Working closely with the companies RoboFlight Systems, Inc. and Goldfinch Technologies, LLC, the team has now created new software called AgPixel. The program converts the pixel data in digital photos into a key measure of plant growth and vigor: the Normalized Difference Vegetation Index (NDVI). With “just a few clicks of the computer mouse,” Price says, farmers can then have AgPixel compare NDVI values across the entire field to those from a reference strip where crop plants are given all the nitrogen fertilizer they can handle.
Images of a corn field taken with an unmanned aircraft
One big challenge has been learning to convert image data into information farmers can actually use to manage their fields. On the left is a composite or “mosaic” image of a corn field (see the truck in the upper right for perspective), which was stitched together from many infrared images taken by a UAS. On the right, the image data has been converted into yield data. Note the swath of sandy soils, which is also a region of lower yields. Image courtesy of K. Price.
The final output is a map of variation in plant growth (i.e., NDVI) linked to crop nitrogen status that can be used to apply fertilizer where it’s needed to boost crop yield. And unlike tractor-based or handheld instruments that do the same thing, a UAS can collect the needed image data from a 640-acre field in about 20 minutes, depending on wind conditions.
Since first becoming available commercially in August 2013, AgPixel has captured the attention of more than 130 companies in 40 countries, Price reports. “There’s really no other software out there that works well with the kind of imagery we’re collecting.” That’s why AgPixel was developed in the first place, he adds.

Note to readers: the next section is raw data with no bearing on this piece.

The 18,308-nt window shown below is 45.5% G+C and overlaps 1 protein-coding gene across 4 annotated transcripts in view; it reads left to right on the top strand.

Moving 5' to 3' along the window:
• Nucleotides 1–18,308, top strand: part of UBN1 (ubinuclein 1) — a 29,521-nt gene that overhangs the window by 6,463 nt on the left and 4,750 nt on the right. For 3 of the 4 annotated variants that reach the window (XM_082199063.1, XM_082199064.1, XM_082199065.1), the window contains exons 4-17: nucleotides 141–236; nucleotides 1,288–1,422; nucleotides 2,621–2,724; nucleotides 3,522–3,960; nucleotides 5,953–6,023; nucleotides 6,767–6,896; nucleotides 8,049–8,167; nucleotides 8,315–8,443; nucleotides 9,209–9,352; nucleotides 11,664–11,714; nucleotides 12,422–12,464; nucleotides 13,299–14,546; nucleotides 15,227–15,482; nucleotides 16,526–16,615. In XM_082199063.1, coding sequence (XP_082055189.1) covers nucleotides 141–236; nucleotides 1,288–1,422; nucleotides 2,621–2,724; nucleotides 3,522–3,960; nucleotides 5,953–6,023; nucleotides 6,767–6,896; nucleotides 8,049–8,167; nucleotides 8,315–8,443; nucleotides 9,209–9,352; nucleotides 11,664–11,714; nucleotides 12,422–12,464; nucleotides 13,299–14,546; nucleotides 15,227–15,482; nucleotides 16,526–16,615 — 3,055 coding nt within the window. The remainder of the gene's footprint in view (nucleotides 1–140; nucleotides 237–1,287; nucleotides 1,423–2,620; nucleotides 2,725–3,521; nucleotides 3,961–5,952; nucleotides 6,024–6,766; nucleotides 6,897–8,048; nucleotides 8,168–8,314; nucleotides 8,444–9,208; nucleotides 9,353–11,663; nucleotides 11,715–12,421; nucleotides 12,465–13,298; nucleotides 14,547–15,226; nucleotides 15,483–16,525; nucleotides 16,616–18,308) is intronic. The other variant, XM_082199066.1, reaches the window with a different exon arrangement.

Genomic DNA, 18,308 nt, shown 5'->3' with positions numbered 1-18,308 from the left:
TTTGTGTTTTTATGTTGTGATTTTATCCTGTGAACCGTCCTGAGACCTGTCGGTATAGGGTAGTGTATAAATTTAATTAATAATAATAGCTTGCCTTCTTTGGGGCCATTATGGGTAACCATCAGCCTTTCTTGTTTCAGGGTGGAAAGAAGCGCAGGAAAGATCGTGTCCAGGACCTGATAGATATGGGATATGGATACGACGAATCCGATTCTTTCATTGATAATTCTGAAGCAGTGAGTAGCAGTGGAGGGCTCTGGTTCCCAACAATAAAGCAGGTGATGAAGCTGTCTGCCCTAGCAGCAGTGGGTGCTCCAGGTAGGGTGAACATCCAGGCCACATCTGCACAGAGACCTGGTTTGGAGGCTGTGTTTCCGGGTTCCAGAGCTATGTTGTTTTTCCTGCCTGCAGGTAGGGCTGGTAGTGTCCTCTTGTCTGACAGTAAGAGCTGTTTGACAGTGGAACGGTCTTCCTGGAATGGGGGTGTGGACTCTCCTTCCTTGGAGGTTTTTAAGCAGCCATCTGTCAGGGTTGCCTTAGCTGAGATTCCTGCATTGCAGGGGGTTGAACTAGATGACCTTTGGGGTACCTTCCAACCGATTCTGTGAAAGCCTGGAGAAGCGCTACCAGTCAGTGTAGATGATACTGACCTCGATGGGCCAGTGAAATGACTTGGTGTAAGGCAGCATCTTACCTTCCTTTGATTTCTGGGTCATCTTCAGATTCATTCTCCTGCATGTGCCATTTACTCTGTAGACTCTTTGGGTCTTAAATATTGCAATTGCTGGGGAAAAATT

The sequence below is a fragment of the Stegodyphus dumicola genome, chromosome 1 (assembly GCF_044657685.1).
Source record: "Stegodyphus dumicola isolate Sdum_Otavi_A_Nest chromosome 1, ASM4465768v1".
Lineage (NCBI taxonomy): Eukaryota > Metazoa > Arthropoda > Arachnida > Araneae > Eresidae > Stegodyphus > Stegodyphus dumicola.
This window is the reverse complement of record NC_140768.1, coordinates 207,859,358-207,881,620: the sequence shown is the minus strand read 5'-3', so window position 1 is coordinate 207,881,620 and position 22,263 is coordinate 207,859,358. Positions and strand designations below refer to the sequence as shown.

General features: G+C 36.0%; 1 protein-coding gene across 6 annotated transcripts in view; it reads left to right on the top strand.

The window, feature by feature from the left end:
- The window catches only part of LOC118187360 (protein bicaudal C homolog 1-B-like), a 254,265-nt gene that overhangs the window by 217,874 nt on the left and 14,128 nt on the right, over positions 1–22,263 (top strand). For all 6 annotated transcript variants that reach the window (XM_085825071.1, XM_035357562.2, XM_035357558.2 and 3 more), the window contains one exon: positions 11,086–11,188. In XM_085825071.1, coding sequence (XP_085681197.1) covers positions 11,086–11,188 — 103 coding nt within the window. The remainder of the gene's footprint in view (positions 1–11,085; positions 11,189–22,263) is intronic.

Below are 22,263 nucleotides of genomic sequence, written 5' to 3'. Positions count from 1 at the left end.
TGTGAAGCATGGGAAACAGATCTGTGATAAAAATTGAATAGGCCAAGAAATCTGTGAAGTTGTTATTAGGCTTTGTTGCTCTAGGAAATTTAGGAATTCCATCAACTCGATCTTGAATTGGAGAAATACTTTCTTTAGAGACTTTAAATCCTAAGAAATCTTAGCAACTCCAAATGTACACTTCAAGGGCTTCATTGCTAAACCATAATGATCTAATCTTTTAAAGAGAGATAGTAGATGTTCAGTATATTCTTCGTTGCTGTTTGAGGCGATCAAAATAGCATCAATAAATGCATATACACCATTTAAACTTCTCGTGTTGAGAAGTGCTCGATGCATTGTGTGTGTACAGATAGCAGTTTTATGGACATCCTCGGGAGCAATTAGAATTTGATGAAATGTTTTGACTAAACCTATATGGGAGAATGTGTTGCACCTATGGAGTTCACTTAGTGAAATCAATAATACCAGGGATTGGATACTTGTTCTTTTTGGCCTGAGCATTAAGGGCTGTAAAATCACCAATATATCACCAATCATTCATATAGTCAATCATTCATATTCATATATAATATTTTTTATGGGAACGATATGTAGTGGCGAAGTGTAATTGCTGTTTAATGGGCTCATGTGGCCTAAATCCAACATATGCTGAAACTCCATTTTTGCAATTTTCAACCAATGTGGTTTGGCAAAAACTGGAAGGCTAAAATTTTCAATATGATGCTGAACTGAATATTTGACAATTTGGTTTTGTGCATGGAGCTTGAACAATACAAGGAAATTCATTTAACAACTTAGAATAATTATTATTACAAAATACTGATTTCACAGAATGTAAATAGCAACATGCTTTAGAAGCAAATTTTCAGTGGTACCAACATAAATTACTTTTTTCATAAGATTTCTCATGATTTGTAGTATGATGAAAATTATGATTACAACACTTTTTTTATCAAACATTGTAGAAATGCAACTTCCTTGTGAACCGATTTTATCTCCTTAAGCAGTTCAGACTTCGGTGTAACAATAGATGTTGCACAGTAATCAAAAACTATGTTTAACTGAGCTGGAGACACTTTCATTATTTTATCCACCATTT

At the same time, he advises people not to take any single advance as a sign to dive in, since many more details still need to be worked through. Take the airplanes, for example. Many small aircraft are already on the market, and some of them are very expensive. But that doesn’t mean they work as well as they should, Price cautions. The planes he favors are built by a company called Ritewing. They’re able to fly low and very slowly over farm fields without stalling. Plus they’re more likely to bounce than break when they crash, because they’re made of a foam-type rubber that absorbs much of the shock of impact.
That leads to another point: Like all pilots, farmers and crop advisers who want to fly UAS need to practice first on flight simulator software. Then they should join their local flying club to get further training from a flight instructor. “The last thing you want to do is buy a really expensive system and learn to fly with that system,” Price says. “You’ll be picking it up in about five minutes as rubble.”
Another reason not to rush is that the FAA isn’t expected to have regulations in place governing commercial (non-military) uses of UAS until 2015. As part that process, the FAA will be creating certification standards that commercial UAS must pass to ensure their safety and airworthiness. The Kansas State-Salina aviation program was recently selected by the FAA to test the new standards.
In the meantime, Price and his colleagues continue to tackle each new hurdle; one immediate goal is to work some kinks out of AgPixel so it will be even easier for farmers and crop consultants to use. Despite all the questions and problems the team has had to face, however, Price has no regrets about leaving satellite imaging behind for the moment to take a closer look at croplands.
“This technology is going to revolutionize the way work is done in agriculture,” he says. “Precision ag will never be the same.”
Courtesy Agronomy, Guilford Road